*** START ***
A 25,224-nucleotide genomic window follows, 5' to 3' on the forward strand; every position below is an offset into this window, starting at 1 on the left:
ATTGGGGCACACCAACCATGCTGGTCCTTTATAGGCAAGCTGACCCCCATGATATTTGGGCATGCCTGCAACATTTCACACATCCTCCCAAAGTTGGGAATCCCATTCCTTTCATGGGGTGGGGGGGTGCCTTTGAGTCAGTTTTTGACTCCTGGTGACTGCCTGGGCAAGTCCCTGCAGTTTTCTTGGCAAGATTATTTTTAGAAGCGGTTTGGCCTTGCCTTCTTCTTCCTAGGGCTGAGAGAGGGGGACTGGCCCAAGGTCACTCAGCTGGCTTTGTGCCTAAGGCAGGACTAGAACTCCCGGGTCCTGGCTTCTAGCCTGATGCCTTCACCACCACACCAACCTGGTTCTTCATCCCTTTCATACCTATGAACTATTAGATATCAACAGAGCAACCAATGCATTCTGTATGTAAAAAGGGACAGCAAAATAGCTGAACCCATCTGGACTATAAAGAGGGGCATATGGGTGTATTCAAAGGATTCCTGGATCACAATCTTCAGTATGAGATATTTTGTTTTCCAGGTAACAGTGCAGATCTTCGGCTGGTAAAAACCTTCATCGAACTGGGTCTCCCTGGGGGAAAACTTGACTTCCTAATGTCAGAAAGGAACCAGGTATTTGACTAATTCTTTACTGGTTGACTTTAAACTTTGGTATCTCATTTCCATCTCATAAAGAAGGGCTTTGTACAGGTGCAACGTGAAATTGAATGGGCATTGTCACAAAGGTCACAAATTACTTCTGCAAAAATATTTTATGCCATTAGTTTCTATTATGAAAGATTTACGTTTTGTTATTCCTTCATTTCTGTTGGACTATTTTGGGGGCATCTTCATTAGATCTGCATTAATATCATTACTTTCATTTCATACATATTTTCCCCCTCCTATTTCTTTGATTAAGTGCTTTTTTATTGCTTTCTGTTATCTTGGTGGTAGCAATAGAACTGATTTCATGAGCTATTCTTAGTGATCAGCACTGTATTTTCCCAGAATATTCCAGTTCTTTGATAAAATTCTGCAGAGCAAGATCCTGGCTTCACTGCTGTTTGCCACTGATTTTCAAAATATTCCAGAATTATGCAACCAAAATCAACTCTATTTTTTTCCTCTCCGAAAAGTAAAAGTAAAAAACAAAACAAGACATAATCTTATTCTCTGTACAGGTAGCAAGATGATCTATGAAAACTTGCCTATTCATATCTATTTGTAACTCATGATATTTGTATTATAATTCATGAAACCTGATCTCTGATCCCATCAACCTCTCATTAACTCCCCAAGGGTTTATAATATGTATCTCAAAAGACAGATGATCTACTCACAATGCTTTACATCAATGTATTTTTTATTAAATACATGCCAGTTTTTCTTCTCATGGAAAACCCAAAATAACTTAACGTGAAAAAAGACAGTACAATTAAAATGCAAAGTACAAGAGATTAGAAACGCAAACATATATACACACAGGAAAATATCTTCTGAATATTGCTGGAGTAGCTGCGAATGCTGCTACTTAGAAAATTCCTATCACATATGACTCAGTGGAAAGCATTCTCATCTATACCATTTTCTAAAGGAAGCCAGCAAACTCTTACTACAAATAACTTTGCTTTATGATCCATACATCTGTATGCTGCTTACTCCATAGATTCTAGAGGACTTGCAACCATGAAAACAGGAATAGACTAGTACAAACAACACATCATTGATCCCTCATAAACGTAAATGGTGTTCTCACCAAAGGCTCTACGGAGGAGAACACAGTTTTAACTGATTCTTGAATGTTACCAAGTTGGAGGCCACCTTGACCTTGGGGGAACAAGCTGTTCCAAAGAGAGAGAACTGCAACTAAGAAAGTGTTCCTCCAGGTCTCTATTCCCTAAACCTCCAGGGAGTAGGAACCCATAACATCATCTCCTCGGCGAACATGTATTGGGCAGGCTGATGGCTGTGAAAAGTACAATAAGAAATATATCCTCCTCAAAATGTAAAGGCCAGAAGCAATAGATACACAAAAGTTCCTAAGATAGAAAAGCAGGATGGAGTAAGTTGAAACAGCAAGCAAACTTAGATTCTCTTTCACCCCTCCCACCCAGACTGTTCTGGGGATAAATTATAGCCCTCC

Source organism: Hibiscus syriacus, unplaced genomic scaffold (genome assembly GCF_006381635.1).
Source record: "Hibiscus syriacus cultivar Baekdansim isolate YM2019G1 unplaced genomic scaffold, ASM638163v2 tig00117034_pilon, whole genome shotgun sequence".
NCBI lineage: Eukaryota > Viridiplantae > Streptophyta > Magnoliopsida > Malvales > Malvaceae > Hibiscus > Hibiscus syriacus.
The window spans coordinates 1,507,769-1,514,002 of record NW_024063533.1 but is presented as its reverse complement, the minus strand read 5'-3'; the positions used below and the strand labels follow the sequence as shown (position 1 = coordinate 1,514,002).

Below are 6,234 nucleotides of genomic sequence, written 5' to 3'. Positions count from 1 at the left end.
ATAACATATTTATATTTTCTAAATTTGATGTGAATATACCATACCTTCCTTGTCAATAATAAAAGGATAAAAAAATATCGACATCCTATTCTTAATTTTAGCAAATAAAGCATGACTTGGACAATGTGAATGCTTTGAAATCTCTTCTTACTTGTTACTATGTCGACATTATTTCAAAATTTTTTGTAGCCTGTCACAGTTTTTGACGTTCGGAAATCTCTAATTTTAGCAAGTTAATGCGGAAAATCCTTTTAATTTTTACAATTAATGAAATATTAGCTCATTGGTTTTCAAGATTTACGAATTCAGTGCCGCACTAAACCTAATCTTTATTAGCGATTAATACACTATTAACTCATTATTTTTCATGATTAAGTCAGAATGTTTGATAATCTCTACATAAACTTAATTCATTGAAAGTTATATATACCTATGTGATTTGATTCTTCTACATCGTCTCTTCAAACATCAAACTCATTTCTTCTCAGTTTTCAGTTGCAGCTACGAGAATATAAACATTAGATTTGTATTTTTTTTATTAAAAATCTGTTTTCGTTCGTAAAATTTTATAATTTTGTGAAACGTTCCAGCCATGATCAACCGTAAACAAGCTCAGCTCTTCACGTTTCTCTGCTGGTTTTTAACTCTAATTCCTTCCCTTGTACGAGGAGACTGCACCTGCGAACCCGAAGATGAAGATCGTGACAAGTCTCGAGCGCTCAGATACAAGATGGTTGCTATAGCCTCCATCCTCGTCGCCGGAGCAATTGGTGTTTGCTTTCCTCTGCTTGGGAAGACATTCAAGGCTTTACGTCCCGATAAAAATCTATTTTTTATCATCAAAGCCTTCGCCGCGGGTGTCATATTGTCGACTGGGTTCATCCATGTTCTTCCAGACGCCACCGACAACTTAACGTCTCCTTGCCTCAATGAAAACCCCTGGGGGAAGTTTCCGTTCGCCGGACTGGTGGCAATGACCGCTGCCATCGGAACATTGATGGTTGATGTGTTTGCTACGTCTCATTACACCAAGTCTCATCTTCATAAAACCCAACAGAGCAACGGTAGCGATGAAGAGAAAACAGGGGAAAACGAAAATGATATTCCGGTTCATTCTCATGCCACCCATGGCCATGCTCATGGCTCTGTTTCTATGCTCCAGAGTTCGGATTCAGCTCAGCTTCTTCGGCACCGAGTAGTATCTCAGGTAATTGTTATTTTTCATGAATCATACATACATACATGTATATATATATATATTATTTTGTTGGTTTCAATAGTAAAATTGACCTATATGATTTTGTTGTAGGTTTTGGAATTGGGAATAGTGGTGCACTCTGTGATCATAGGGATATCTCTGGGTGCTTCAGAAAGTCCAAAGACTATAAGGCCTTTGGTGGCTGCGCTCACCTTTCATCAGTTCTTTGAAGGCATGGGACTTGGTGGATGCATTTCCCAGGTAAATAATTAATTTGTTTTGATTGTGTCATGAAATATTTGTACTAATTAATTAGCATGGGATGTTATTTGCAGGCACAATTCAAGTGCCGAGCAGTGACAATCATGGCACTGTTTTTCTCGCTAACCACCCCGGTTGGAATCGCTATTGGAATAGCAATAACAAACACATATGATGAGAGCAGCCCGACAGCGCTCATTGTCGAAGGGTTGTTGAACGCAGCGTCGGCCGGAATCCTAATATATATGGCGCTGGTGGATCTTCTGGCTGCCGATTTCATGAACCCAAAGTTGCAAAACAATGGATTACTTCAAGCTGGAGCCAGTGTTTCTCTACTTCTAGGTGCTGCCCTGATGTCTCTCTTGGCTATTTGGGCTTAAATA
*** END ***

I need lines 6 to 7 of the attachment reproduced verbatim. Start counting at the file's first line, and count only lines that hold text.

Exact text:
The window spans coordinates 1,507,769-1,514,002 of record NW_024063533.1 but is presented as its reverse complement, the minus strand read 5'-3'; the positions used below and the strand labels follow the sequence as shown (position 1 = coordinate 1,514,002).

Below are 6,234 nucleotides of genomic sequence, written 5' to 3'. Positions count from 1 at the left end.